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In conversation with Gila Green, author of White Zion

My interview with Dan Moorhouse on his SchoolHistory site.

Thanks so much, Dan. It was a pleasure to speak with you. 


DM: White Zion incorporates a lot of history. As Yael Unterman describes it, "In a journey of generations from Aden to Palestine to Ottawa, one Yemenite family encounters new and difficult realities: racism and war, rejection and divorce, resourceful survival and tragic death." Why did you choose to write a novel that is so expansive?

GG: Because those stories are absent. I want to expand the definition of Jewish fiction to include voices who are unaccounted for.

DM: With so much history included in White Zion there must have been a lot to research. How did you go about that task?


GG: I interviewed people who were alive at the time, including my own father. I translated the Hebrew notes and did my best to fact check them. Some terms I had to translate using my best guess from either Hebrew or Arabic, particularly food items and plants. Other items I Googled and tried to use only the most solid websites. I have a particular fascination with the British Mandate Palestine, so it was time-consuming but engrossing.

DM: Passport Control, set in 1992, raises a lot of issues about the past and Israeli relations with neighbouring cultures. What obstacles are in the way of presenting these in an accurate way in a work of fiction? How do you overcome those difficulties?

I am not sure what you mean by accurate (authentic)? There are competing truths (two things can be in opposition but equally true and in the Middle East probably more than two things). The goal was to present a range of angles and still create a meaningful, provocative novel that is hard to put down. I worked on it for years and it went through many revisions. I also wanted a novel that someone with no familiarity with the region would enjoy.

Passport Control was accepted in total by three publishers. The second one requested that I erase the heroine's Jewish identity and transform her into a Syrian Christian. I was not prepared to do that and it was hard to walk away—opportunities with large publishers don't come around every day.

Ironically, the novel was later accepted by a pro-Palestinian activist, who mentioned my novel might "put off some of her readers but engender curiosity about the region." She's been ideal to work with. You can make of that story as you like about current obstacles in fiction.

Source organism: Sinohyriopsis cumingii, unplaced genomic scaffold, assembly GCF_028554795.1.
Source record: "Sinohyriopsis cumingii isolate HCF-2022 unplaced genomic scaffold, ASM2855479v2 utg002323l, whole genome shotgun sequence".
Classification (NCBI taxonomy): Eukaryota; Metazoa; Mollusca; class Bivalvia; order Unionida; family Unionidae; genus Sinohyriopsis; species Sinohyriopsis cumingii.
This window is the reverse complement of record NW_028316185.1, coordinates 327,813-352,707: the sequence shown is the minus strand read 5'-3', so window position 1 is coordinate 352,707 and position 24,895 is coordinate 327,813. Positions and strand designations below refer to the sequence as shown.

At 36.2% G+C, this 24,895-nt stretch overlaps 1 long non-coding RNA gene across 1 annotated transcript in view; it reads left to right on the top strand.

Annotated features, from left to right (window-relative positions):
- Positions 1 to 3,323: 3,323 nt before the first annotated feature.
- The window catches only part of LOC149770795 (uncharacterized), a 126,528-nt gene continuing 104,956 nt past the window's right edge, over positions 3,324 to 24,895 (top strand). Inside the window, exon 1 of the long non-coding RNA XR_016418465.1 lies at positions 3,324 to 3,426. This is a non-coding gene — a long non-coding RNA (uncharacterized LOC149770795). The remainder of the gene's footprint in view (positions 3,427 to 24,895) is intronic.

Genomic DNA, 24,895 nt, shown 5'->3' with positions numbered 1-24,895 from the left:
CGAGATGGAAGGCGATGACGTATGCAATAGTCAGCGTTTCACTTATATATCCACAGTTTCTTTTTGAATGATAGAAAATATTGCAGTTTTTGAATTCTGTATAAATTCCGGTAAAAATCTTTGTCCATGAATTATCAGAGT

DM: What do you enjoy the most about writing?

GG: No one has ever asked me that. My first thought is self-actualization.

DM: How did you get into writing?

It is a cliché but I have always wanted to write and was always happiest reading. I can still remember my frustration when my grade school librarian told me there was nothing more for me to take out of the library; I had read every book. I was one of those kids who read under the table at restaurants.

DM: How do you go about planning your novels?

GG: That has evolved over the years. I need to know the beginning and the end.

DM: How do you balance the fact and fiction when writing this type of novel?

GG: This brings us to the purpose of fiction. Why do we need it? If I could sit and write facts, I wouldn't need fiction. Fiction allows me to say what I cannot express. It allows me to carve out emotional truths, to find solace and mercy in my imagination.

I would find writing non-fiction excruciating.

On the other hand, for atmosphere and setting I try to be as factual as possible. My goal is to transport the reader.

DM: One of the areas that my website is looking at currently is the way that history is interpreted and presented to the general public. How do you go about deciding how to portray your characters and the events in which they become involved?

GG: You have to be passionate about what you want to say to even approach success; you must find it both personally and universally relevant—anything that does not meet these criteria should go. You have to be fearless at times and trust your audience.

DM: Which authors have been most influential to your own writing to date?

GG: There are the classics: Alice Munro, Bernard Malamud, Leonard Cohen, Truman Capote, Sherwood Anderson. I read a lot of international fiction. I am very attracted to authors who write about other cultures and immigrant stories. Matthew Thomas, Haruki Murakami, Orhan Pamuk, Andrew Taylor.

DM: Have you got any plans for future books that are in a historical setting?

GG: I have a novel in submission, A Prayer Apart, that depicts the reality of many young Israelis who grow up knowing they are next in line for the front line. The hero is a teen boy who is one step away from a juvenile detention center and the backdrop is the 2014 war with Hamas. You'll have to tell me if that's historical by today's standards.

DM: What advice would you give to an aspiring author?

GG: Aspiring authors should have mentors. Get one and hang on as long as you can.

For more.


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Friday, 18 October 2019

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